Carlyle Group posted a loss in the second quarter as the value of its private equity holdings declined.
The shortfall, excluding some costs related to its May IPO, was $58.9 million compared with a profit of $236.8 million a year earlier, Carlyle said Wednesday in an earnings statement.
Carlyle had distributable earnings of $116.7 million, or 32 cents a share, in the second quarter, compared with $89.3 million a year earlier. The firm said it would pay a quarterly distribution of 11 cents a share to public investors. Fee-related earnings of $36 million was up 4% from three months earlier and 16% higher than a year earlier as fund management fee revenue increased while direct compensation increased at a slower pace, according to the statement.
However, overall revenue for the second quarter was $61 million, down 93% from the first quarter and 90% less than a year ago.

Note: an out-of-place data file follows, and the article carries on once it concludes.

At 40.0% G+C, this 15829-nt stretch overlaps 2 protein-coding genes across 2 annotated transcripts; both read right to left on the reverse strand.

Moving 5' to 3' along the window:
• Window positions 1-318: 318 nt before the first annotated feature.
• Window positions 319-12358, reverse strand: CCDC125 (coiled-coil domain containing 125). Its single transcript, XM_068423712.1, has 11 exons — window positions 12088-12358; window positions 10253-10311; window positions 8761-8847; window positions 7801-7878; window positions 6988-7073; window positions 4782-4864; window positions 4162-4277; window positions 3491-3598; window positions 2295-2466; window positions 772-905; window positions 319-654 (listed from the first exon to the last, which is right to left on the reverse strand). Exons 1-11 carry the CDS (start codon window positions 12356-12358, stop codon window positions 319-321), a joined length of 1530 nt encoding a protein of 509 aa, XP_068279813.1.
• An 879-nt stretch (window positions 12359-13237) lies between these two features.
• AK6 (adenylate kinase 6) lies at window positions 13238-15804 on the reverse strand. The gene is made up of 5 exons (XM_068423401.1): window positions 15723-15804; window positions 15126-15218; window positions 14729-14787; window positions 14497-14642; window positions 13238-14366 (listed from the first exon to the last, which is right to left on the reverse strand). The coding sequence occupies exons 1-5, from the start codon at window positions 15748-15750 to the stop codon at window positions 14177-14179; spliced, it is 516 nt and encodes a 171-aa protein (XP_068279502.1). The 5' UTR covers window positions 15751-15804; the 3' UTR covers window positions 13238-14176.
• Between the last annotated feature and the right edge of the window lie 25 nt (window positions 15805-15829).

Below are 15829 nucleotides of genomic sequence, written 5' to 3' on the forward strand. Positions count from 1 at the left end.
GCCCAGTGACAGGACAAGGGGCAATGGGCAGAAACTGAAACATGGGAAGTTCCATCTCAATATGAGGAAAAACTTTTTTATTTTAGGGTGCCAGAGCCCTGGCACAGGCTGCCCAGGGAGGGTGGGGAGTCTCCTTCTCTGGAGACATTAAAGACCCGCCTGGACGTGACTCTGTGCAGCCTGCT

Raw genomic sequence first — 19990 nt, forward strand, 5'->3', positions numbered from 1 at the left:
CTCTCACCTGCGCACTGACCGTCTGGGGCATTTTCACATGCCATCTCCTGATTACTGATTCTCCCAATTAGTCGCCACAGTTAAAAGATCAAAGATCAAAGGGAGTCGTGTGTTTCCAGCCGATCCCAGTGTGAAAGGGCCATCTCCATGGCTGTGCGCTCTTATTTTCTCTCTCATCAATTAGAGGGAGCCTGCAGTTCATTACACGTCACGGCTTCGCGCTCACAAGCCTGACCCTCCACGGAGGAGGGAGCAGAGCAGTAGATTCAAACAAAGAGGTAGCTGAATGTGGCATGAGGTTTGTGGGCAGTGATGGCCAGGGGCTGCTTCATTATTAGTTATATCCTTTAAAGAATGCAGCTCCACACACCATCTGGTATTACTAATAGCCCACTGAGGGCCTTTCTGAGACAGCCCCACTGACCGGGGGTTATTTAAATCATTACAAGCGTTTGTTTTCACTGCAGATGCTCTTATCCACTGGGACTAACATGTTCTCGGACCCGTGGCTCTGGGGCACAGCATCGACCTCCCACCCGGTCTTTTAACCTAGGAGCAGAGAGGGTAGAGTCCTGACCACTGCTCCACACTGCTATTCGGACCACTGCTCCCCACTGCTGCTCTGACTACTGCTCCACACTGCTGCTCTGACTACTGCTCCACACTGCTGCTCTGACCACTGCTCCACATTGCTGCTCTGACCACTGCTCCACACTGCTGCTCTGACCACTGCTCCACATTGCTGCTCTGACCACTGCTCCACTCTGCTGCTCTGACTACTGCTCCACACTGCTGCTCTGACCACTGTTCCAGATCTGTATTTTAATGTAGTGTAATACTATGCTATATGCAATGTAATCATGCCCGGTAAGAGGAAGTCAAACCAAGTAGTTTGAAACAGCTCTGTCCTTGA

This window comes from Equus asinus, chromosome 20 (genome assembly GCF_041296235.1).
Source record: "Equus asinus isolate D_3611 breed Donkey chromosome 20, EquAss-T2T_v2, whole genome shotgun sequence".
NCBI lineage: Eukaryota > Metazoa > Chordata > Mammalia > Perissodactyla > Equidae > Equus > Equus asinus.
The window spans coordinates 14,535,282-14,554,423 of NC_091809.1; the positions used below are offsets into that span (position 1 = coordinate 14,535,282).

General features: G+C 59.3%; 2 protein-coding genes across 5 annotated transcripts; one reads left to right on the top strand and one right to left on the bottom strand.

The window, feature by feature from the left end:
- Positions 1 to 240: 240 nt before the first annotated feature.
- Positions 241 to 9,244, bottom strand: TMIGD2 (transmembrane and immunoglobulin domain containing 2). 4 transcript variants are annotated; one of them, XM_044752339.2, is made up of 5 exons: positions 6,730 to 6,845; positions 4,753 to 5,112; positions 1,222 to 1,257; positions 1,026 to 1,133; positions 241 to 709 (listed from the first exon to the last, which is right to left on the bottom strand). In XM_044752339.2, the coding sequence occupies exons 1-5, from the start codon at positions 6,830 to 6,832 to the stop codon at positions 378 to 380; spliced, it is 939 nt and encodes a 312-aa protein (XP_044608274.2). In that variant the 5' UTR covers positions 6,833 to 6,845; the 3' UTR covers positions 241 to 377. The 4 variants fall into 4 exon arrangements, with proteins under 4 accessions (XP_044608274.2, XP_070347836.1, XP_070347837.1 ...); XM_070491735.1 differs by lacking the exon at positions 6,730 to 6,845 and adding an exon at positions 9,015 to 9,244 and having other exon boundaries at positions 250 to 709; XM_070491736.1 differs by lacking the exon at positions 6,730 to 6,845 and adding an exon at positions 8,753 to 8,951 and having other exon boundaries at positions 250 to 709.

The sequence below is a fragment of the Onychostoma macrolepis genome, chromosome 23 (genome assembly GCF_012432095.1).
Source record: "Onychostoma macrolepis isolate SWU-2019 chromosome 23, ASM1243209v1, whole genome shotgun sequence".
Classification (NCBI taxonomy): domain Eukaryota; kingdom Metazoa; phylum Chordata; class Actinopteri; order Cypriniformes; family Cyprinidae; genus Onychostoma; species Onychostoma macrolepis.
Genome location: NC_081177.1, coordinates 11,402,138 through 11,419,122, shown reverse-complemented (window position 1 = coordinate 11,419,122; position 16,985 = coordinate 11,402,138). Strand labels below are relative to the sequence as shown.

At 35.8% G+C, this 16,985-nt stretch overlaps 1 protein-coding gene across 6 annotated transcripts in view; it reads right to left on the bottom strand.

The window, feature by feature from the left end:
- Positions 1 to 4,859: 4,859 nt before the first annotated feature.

Carlyle raised $3.9 billion in new funds during the period, and its total assets under management were $156.2 billion, down 2% from the end of March but up 45% from the second quarter 2011. The quarterly decline was chiefly the result of $4.8 billion in net distributions, the statement said.
Carlyle, like other private equity firms, reports profit that doesn't comply with generally accepted accounting principles. On a GAAP basis, the firm had a second-quarter net loss of $10.3 million, or 26 cents per share.
The value of Carlyle's corporate private equity funds dropped 2% during the second quarter, according to the statement. The value of all of Carlyle's so-called carry funds also fell 2%.
On an earnings call to discuss the second-quarter results, Carlyle executives declined to comment on talk that the private equity giant is looking to invest in Los Angeles-based money management firm TCW Group. In response to a follow-up question, however, executives conceded that Carlyle is unlikely to acquire a traditional money management capability as a new business line for the group, as opposed to making a private equity investment in a money manager, over the next few years.
The firm invested $1.4 billion during the second quarter and agreed to invest at least $1.6 billion in new deals since the beginning of July, William Conway, Carlyle's co-CEO, said in the statement.
“We have made some of our best investments during uncertain times,” Mr. Conway said.
Douglas Appell, Tim Pollard and Rick Baert contributed to this story.